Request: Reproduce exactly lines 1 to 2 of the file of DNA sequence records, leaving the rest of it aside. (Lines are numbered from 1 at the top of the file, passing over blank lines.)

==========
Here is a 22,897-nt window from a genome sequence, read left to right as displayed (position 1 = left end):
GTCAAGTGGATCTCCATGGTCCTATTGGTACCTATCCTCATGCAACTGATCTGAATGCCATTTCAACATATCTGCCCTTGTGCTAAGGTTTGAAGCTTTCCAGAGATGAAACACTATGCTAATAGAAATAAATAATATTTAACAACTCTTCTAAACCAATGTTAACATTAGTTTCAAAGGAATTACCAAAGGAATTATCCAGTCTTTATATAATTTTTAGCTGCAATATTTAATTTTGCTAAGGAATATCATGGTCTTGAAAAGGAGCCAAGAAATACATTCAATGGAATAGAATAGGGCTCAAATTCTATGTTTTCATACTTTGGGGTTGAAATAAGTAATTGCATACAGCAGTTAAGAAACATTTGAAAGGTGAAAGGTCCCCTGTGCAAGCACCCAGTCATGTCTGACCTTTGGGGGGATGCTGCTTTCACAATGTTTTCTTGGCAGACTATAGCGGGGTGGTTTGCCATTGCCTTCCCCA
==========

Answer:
Here is a 22,897-nt window from a genome sequence, read left to right as displayed (position 1 = left end):
GTCAAGTGGATCTCCATGGTCCTATTGGTACCTATCCTCATGCAACTGATCTGAATGCCATTTCAACATATCTGCCCTTGTGCTAAGGTTTGAAGCTTTCCAGAGATGAAACACTATGCTAATAGAAATAAATAATATTTAACAACTCTTCTAAACCAATGTTAACATTAGTTTCAAAGGAATTACCAAAGGAATTATCCAGTCTTTATATAATTTTTAGCTGCAATATTTAATTTTGCTAAGGAATATCATGGTCTTGAAAAGGAGCCAAGAAATACATTCAATGGAATAGAATAGGGCTCAAATTCTATGTTTTCATACTTTGGGGTTGAAATAAGTAATTGCATACAGCAGTTAAGAAACATTTGAAAGGTGAAAGGTCCCCTGTGCAAGCACCCAGTCATGTCTGACCTTTGGGGGGATGCTGCTTTCACAATGTTTTCTTGGCAGACTATAGCGGGGTGGTTTGCCATTGCCTTCCCCA